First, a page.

Four Main Functions of Pipe Support Systems

  • Guide
  • Anchor
  • Absorb Shock
  • Support a Specified Load

Types of Pipe Supports

  • Pipe Guide—directs and controls the motion of a defined span of pipe
  • Pipe Anchor—rigid support that restricts movement
  • Shock Absorber—absorbs or dissipates energy from the piping system

*Pipe supports can be designed for vertical, axial and/or lateral loading combinations.

Pipe System Design

The overall design configurations of a pipe support system will be determined by many factors such as loading, temperature, vacuum and other operating conditions. Although there are some basic guidelines used when designing FRP systems it is critical to note that each system is unique and must be treated as such. Thus, a detailed custom design is a crucial step when building a precision FRP pipe support system.

There are many considerations when designing a pipe systems and pipe support system; design temperature, design stresses (i.e. tension), design pressure, material densities,  thermal expansion, pressure expansion, modulus of elasticity, and thermal conductivity—just to name a few.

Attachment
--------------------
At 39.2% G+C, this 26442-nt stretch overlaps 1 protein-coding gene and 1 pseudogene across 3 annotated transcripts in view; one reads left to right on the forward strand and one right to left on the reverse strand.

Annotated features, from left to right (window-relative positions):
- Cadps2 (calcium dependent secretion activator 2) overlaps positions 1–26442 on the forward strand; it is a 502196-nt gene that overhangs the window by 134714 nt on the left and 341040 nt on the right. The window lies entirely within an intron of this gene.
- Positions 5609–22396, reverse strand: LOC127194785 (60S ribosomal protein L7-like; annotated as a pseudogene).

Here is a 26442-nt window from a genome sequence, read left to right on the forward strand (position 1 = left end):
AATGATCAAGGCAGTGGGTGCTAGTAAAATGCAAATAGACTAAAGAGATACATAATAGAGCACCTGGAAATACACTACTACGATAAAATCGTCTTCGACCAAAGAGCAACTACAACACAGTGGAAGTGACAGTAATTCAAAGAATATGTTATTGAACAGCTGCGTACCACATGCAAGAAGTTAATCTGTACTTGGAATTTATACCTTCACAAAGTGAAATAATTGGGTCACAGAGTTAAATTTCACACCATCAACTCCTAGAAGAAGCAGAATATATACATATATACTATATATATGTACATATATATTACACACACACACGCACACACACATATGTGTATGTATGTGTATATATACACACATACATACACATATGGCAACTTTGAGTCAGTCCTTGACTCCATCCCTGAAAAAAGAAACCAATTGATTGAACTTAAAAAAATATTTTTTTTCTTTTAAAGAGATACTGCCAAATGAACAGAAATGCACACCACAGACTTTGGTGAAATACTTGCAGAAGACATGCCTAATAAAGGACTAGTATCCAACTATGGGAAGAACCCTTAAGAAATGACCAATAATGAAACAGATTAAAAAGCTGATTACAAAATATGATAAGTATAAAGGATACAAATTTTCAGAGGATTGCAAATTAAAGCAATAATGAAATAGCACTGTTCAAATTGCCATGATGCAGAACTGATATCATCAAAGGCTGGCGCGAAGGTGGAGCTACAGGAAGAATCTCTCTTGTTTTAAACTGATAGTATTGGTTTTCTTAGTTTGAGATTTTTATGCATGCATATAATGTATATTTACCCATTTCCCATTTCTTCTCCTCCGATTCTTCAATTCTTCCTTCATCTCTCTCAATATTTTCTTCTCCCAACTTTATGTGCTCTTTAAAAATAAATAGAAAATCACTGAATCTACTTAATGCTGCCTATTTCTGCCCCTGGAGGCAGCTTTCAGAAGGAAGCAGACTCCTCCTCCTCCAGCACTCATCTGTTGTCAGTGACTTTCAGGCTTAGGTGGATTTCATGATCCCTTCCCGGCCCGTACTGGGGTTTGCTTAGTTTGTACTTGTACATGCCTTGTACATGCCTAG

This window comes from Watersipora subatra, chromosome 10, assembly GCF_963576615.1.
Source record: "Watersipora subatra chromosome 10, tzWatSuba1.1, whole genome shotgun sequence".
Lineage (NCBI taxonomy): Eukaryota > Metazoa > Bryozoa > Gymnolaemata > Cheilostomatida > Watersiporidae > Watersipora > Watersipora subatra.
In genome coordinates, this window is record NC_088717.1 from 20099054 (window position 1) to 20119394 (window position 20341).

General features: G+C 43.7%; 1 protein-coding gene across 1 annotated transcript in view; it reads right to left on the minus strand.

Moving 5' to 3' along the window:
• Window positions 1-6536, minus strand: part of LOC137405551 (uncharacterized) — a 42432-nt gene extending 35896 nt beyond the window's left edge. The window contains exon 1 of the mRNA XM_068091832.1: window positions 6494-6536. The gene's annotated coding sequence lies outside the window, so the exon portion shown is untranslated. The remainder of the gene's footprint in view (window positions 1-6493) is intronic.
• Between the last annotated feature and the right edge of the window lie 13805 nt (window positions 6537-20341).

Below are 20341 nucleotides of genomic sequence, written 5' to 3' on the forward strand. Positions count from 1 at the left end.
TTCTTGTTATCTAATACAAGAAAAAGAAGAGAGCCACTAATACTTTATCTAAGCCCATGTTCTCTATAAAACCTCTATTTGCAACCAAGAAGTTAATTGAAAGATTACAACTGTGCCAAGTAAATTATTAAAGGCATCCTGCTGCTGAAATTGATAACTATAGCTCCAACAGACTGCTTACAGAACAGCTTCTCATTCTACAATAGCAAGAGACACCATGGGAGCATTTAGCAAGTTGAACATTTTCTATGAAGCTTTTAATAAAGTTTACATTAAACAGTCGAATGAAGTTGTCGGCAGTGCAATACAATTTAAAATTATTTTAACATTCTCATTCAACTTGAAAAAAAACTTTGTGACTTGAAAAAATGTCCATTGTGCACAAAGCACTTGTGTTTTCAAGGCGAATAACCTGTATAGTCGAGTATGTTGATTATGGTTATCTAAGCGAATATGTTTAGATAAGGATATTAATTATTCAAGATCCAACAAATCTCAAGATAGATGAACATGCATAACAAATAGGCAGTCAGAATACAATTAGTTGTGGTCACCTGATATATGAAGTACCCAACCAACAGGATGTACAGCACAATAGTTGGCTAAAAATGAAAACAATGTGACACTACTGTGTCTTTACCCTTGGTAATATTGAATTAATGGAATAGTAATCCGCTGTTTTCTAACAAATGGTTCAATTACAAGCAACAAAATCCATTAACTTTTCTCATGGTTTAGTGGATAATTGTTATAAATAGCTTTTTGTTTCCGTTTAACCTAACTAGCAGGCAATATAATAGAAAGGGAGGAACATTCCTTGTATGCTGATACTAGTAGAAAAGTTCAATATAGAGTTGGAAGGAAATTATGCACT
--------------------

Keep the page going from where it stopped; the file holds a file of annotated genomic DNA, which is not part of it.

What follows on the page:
Pipe System Materials

Pipe support systems are generally made of FRP, structural steel, carbon steel, stainless steel, galvanized steel, aluminum, or ductile iron. FRP pipe supports have many unique  advantages over metal alloys.  For example, FRP can be formulated to be corrosion and abrasion resistant.

Other key FRP benefits include high strength-to-weight ratio, ease of installation, and dimensional stability (non-isotropic). Furthermore, FRP are well known for their long life cycles, reduced maintenance and their ability to withstand and perform exceptionally in extreme conditions. Moreover, FRP pipe supports have been utilized around the world in heavy industrial applications from pulp and paper and chemical processing to power generation—FRP are cost-effective construction materials.